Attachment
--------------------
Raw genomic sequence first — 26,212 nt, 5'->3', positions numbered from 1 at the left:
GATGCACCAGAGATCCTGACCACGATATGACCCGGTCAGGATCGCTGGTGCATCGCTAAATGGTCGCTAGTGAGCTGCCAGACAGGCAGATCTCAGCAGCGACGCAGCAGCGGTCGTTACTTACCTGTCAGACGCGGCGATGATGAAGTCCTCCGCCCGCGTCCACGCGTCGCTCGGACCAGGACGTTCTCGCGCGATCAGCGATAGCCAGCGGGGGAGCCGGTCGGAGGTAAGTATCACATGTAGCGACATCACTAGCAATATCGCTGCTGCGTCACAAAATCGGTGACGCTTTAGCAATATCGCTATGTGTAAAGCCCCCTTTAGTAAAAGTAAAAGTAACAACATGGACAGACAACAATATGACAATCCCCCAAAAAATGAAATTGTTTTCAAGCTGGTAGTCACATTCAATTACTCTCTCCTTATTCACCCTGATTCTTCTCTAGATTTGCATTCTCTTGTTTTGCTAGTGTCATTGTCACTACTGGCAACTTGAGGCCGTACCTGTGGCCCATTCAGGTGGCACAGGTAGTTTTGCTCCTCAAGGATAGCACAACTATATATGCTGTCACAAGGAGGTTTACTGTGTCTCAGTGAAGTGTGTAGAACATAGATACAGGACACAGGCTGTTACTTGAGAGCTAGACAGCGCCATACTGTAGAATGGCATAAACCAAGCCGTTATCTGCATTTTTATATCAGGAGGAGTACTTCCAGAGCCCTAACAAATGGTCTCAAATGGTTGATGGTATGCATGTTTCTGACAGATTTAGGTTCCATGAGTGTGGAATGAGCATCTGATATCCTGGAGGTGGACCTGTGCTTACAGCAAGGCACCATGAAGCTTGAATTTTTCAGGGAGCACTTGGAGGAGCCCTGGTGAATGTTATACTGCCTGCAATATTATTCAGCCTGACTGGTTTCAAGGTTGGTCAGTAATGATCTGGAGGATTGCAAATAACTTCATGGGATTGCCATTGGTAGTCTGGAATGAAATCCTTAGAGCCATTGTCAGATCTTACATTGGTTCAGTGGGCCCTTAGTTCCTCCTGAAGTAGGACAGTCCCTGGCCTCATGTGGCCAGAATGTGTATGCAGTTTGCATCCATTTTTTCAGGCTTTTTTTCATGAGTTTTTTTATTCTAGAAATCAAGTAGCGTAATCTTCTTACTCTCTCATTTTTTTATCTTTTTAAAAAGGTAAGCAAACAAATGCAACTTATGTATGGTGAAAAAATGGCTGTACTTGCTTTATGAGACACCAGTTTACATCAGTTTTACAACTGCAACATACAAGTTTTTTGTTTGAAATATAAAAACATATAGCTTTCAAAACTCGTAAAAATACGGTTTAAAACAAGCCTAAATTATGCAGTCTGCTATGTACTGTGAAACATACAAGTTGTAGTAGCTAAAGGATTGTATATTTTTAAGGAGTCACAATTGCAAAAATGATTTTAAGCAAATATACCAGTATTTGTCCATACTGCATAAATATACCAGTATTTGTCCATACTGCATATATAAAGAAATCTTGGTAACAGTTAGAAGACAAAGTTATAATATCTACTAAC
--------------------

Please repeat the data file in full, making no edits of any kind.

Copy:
Raw genomic sequence first — 26,212 nt, 5'->3', positions numbered from 1 at the left:
GATGCACCAGAGATCCTGACCACGATATGACCCGGTCAGGATCGCTGGTGCATCGCTAAATGGTCGCTAGTGAGCTGCCAGACAGGCAGATCTCAGCAGCGACGCAGCAGCGGTCGTTACTTACCTGTCAGACGCGGCGATGATGAAGTCCTCCGCCCGCGTCCACGCGTCGCTCGGACCAGGACGTTCTCGCGCGATCAGCGATAGCCAGCGGGGGAGCCGGTCGGAGGTAAGTATCACATGTAGCGACATCACTAGCAATATCGCTGCTGCGTCACAAAATCGGTGACGCTTTAGCAATATCGCTATGTGTAAAGCCCCCTTTAGTAAAAGTAAAAGTAACAACATGGACAGACAACAATATGACAATCCCCCAAAAAATGAAATTGTTTTCAAGCTGGTAGTCACATTCAATTACTCTCTCCTTATTCACCCTGATTCTTCTCTAGATTTGCATTCTCTTGTTTTGCTAGTGTCATTGTCACTACTGGCAACTTGAGGCCGTACCTGTGGCCCATTCAGGTGGCACAGGTAGTTTTGCTCCTCAAGGATAGCACAACTATATATGCTGTCACAAGGAGGTTTACTGTGTCTCAGTGAAGTGTGTAGAACATAGATACAGGACACAGGCTGTTACTTGAGAGCTAGACAGCGCCATACTGTAGAATGGCATAAACCAAGCCGTTATCTGCATTTTTATATCAGGAGGAGTACTTCCAGAGCCCTAACAAATGGTCTCAAATGGTTGATGGTATGCATGTTTCTGACAGATTTAGGTTCCATGAGTGTGGAATGAGCATCTGATATCCTGGAGGTGGACCTGTGCTTACAGCAAGGCACCATGAAGCTTGAATTTTTCAGGGAGCACTTGGAGGAGCCCTGGTGAATGTTATACTGCCTGCAATATTATTCAGCCTGACTGGTTTCAAGGTTGGTCAGTAATGATCTGGAGGATTGCAAATAACTTCATGGGATTGCCATTGGTAGTCTGGAATGAAATCCTTAGAGCCATTGTCAGATCTTACATTGGTTCAGTGGGCCCTTAGTTCCTCCTGAAGTAGGACAGTCCCTGGCCTCATGTGGCCAGAATGTGTATGCAGTTTGCATCCATTTTTTCAGGCTTTTTTTCATGAGTTTTTTTATTCTAGAAATCAAGTAGCGTAATCTTCTTACTCTCTCATTTTTTTATCTTTTTAAAAAGGTAAGCAAACAAATGCAACTTATGTATGGTGAAAAAATGGCTGTACTTGCTTTATGAGACACCAGTTTACATCAGTTTTACAACTGCAACATACAAGTTTTTTGTTTGAAATATAAAAACATATAGCTTTCAAAACTCGTAAAAATACGGTTTAAAACAAGCCTAAATTATGCAGTCTGCTATGTACTGTGAAACATACAAGTTGTAGTAGCTAAAGGATTGTATATTTTTAAGGAGTCACAATTGCAAAAATGATTTTAAGCAAATATACCAGTATTTGTCCATACTGCATAAATATACCAGTATTTGTCCATACTGCATATATAAAGAAATCTTGGTAACAGTTAGAAGACAAAGTTATAATATCTACTAAC